You should be aware of the risks involved with open source adoption - but that shouldn't stop you from moving forward in those areas that will benefit you, says one analyst. In this article, he offers a five-step "open source adoption funnel" to help you decide when and how you adopt open source technologies.
  • Linux headed for 'real world' show

    Posted April 20, 2004 - 2:03 pm

    Linux users are coming to Toronto for the Real World Linux show, aiming to move the open source OS further into the mainstream. This year's conference takes an aim at high-performance computing.
  • MySQL offers preview of clustered database

    Posted April 20, 2004 - 1:59 pm

    Setting its sights on the enterprise, MySQL is finalizing a clustered version of its flagship open source database.
  • MySQL takes its cue from the master

    Posted April 20, 2004 - 1:49 pm

    The open source MySQL database has been undeniably gaining marketshare over the past few years. One of the most intriguing aspects of its story is that it seems to have borrowed many of its business practices from Microsoft - and that's a good thing. Read on to find out more.
  • What is XML switching?

    Posted April 20, 2004 - 1:45 pm

    As XML becomes a more and more important part of enterprise computing, new products billed as "XML switches" are emerging. These tools aim to offload most of the work of processing XML onto a separate process or appliance. What's this involve in practice? Read on to find out.
  • Will Web services players get along now?

    Posted April 20, 2004 - 1:42 pm

    The recent Sun/Microsoft settlement may boost the possibility of true industry-wide Web services interoperability, according to optimistic analysts. But others aren't so sure.
  • Interview: Trolltech's Eirik Eng and Matthias Ettrich

    Posted April 20, 2004 - 1:37 pm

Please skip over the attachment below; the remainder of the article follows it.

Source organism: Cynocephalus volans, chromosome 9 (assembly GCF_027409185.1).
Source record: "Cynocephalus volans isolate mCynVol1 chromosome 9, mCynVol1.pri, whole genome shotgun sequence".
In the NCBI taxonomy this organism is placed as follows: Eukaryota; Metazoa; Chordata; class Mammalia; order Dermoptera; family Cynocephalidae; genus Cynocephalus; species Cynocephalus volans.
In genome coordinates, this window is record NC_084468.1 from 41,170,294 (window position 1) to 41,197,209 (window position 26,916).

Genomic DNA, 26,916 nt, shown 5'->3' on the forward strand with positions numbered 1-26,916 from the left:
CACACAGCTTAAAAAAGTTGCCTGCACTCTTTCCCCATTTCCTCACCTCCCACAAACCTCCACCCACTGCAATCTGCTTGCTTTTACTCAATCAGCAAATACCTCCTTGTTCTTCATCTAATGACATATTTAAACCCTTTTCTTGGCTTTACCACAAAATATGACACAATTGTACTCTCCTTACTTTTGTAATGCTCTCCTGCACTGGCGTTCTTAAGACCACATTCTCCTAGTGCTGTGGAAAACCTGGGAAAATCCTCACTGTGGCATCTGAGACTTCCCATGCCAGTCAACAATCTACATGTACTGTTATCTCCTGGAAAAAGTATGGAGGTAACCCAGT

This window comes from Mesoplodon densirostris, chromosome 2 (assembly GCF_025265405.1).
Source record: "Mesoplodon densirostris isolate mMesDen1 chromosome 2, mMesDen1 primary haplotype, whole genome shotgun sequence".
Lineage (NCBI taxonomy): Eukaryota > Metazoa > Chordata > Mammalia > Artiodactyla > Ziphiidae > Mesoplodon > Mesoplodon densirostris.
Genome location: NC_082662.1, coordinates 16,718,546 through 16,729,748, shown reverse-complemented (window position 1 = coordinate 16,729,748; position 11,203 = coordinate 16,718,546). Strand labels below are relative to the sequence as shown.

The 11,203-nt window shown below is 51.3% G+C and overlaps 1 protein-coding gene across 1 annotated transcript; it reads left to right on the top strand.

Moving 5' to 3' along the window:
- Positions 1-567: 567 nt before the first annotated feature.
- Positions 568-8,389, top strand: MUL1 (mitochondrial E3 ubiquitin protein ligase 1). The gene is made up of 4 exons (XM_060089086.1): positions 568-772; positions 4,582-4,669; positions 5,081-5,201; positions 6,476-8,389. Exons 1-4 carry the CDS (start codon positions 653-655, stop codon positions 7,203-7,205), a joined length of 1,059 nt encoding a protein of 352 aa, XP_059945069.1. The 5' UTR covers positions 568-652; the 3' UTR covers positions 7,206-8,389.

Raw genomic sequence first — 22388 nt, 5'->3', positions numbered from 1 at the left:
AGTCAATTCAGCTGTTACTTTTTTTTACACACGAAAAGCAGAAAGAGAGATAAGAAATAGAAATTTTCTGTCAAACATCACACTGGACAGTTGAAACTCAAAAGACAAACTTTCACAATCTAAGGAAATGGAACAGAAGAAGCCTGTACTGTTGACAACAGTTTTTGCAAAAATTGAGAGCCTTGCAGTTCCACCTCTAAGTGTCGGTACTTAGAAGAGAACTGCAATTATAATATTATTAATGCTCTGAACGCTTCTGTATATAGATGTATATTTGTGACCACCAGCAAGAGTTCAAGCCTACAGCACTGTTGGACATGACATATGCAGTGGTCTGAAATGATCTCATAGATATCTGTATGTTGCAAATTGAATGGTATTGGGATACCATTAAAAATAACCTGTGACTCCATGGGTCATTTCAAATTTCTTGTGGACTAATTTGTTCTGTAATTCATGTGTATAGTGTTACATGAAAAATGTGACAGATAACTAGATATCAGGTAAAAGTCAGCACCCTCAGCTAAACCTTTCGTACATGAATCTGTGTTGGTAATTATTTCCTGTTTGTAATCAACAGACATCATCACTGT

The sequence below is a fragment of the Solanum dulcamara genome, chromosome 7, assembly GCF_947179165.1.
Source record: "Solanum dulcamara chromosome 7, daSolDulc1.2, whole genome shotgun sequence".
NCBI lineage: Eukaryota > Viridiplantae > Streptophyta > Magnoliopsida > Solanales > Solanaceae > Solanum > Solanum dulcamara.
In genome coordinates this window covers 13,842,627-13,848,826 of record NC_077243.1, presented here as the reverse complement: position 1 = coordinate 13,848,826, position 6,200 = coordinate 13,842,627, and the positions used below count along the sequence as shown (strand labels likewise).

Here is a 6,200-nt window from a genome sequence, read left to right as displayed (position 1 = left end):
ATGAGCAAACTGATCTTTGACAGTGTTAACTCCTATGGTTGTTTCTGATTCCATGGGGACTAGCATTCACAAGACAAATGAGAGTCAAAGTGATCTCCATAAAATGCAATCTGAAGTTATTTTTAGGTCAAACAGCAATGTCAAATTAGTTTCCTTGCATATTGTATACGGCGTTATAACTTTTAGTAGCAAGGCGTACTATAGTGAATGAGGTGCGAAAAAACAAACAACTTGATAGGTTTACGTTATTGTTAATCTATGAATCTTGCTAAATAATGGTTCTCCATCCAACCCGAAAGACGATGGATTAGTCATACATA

Trolltech is the company that brought you Qt; Matthias Ettrich, director of software development at Trolltech, is the founder of the KDE project. This lengthy interview with Ettrick and Trolltech President Eirik Eng covers a lot of open source ground, including open source licensing and open source business models.
  • Free but shackled: The Java trap

    Posted April 20, 2004 - 11:52 am

    GNU Foundation founder Richard Stallman isn't shy about proclaiming his philosophy of free software. In this commentary, he notes that many Java programs licensed under the GPL still depend on Sun's proprietary libraries - and thus cannot be considered truly free.
  • Commentary: Where is Java in the settlement?

    Posted April 20, 2004 - 11:48 am

    Javalobby founder Rick Ross here reveals his thoughts on the Microsoft/Sun settlement. While he doesn't condemn the settlement outright, he is nervous about its implications for the future of Java.
  • Normalizing syndicated feed content

    Posted April 20, 2004 - 11:42 am

    So you think it's an easy task to write an app that takes syndicated RSS and Atom feeds and collates them into a single information UI? Think again. This tutorial will help you figure out the differences in the standards.
  • The changing face of open source

    Posted April 20, 2004 - 11:36 am

    As the open source movement has evolved, so too has the open source developer. Today's open source developer is much more likely to be a professional developer on a corporate payroll, rather than a lone programmer working out of his or basement.
  • A vintage year for new WINE?

    Posted April 20, 2004 - 11:32 am

    Though it's spent more than 10 years in alpha status, the WINE project, which allows Windows applications to run unaltered under Linux, is looking sharper and sharper, and may make further gains this year.
  • Lindows files to go public

    Posted April 20, 2004 - 11:20 am

    Lindows Inc., the developer of Linux-based software best known for its ongoing trademark tussles with Microsoft Corp., has begun the process to become a publicly traded company.
  • Linux pressures Windows but experts disagree on cost benefits

    Posted April 20, 2004 - 10:59 am

    Linux has undeniably become a competitor to Microsoft in the server and desktop markets. But as recent research suggests, experts are divided on whether Linux is really cheaper - and even on whether cost should be the determining factor in your deployment decision.
Join us:






Join today!

See more content
Ask a Question